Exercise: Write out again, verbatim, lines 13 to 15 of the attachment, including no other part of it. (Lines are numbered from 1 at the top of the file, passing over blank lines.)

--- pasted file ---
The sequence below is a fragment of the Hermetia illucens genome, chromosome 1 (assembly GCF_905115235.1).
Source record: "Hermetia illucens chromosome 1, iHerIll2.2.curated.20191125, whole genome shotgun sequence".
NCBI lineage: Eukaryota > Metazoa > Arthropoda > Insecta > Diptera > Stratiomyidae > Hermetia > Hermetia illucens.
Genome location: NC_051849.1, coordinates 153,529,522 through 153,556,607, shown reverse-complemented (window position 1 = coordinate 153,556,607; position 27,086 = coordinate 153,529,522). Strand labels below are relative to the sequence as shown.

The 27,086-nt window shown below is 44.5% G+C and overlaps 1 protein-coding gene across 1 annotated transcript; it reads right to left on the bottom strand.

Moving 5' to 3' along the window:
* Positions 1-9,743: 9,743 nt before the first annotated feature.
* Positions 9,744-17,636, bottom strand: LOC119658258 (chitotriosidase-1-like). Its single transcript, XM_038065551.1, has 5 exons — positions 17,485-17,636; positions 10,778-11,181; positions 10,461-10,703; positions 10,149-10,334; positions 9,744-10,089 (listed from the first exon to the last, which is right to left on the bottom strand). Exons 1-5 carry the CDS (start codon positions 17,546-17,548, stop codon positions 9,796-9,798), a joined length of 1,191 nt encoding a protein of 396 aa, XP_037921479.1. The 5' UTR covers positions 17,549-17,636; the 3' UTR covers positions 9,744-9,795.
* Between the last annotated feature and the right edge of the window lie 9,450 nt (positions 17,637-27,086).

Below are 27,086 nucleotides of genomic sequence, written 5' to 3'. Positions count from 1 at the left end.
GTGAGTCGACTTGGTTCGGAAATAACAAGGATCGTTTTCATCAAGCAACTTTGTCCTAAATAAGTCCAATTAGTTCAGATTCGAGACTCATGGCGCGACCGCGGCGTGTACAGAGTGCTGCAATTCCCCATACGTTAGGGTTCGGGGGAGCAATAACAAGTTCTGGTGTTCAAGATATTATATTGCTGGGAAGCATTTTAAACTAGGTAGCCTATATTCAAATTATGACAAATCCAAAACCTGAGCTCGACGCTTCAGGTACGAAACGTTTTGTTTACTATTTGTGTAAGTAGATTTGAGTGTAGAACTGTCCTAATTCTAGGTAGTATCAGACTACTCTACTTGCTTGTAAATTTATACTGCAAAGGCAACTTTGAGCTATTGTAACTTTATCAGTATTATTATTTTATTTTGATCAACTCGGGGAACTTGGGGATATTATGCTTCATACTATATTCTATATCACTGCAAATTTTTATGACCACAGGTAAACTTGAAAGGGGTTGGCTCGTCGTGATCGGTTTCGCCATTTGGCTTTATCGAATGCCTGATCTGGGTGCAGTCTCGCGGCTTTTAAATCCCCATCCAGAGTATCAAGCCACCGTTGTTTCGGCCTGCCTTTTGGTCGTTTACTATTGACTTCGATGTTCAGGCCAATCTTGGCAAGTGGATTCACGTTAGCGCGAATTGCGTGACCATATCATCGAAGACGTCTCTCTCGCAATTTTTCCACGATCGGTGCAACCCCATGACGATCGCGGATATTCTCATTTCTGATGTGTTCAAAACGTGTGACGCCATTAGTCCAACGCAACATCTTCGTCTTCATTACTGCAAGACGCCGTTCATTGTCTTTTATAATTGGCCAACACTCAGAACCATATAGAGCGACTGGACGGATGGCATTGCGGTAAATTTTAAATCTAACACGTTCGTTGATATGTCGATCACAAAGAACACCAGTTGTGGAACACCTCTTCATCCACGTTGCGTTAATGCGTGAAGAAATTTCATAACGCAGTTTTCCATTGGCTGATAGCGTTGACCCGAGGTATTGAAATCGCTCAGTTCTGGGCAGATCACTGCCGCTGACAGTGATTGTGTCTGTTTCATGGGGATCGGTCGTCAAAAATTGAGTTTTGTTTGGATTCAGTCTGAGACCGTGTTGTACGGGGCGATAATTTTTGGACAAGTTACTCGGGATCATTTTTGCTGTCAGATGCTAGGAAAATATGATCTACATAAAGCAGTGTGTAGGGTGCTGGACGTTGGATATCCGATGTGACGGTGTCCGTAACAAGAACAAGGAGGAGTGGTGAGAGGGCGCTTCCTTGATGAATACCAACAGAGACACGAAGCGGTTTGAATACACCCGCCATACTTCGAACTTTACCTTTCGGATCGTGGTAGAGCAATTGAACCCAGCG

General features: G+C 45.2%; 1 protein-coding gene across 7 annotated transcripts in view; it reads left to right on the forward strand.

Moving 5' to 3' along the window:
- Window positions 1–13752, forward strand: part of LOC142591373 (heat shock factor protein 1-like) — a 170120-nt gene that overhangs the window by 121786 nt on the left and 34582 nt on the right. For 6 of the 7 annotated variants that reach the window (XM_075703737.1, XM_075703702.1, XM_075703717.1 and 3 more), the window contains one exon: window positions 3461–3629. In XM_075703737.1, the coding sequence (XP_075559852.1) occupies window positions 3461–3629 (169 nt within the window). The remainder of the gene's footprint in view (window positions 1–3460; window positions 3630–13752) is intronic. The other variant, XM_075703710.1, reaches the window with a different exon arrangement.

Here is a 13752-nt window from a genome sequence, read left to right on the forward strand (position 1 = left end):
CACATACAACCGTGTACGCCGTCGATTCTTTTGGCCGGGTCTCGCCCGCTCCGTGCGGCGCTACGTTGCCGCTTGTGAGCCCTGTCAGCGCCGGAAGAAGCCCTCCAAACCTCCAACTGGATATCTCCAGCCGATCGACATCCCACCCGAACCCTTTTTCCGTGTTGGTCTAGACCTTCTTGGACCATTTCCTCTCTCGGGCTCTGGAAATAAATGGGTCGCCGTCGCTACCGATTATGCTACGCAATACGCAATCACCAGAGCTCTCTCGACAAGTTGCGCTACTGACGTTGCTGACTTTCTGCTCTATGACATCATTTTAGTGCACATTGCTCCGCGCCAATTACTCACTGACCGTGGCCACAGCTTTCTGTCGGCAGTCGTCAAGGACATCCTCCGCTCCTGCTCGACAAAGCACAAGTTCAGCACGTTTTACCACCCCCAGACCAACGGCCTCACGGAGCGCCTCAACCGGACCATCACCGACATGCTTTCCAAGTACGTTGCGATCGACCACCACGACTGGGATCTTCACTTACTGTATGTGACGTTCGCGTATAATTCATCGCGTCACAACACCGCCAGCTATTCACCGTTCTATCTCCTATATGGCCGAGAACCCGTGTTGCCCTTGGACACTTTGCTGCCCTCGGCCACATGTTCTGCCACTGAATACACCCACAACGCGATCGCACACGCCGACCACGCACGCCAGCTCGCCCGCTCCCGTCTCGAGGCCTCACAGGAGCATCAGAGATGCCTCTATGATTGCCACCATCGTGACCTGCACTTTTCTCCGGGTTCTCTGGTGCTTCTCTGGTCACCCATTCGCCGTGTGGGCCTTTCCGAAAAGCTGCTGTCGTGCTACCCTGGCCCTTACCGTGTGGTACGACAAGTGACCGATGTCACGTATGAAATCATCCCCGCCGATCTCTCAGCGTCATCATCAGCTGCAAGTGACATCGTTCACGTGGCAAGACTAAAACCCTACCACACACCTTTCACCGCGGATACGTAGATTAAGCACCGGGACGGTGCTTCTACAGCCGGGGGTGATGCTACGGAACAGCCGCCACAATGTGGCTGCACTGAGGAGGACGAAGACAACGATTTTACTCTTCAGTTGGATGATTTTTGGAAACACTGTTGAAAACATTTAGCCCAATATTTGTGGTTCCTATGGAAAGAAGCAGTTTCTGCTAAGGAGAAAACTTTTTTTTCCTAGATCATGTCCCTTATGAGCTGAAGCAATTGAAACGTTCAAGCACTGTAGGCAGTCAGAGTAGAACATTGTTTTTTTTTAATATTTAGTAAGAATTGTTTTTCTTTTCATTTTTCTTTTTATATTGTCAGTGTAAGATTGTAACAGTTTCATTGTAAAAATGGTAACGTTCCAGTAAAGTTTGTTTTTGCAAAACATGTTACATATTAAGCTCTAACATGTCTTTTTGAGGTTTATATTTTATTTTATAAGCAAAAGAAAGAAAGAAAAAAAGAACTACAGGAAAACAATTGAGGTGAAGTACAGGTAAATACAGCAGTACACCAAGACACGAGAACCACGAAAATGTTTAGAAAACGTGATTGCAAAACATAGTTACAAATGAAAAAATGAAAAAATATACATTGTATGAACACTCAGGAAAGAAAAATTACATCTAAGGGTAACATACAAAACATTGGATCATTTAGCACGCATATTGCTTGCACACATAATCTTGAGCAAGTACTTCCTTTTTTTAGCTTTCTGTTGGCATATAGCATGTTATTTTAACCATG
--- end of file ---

Moving 5' to 3' along the window:
- Window positions 1–13752, forward strand: part of LOC142591373 (heat shock factor protein 1-like) — a 170120-nt gene that overhangs the window by 121786 nt on the left and 34582 nt on the right. For 6 of the 7 annotated variants that reach the window (XM_075703737.1, XM_075703702.1, XM_075703717.1 and 3 more), the window contains one exon: window positions 3461–3629. In XM_075703737.1, the coding sequence (XP_075559852.1) occupies window positions 3461–3629 (169 nt within the window). The remainder of the gene's footprint in view (window positions 1–3460; window positions 3630–13752) is intronic. The other variant, XM_075703710.1, reaches the window with a different exon arrangement.

Here is a 13752-nt window from a genome sequence, read left to right on the forward strand (position 1 = left end):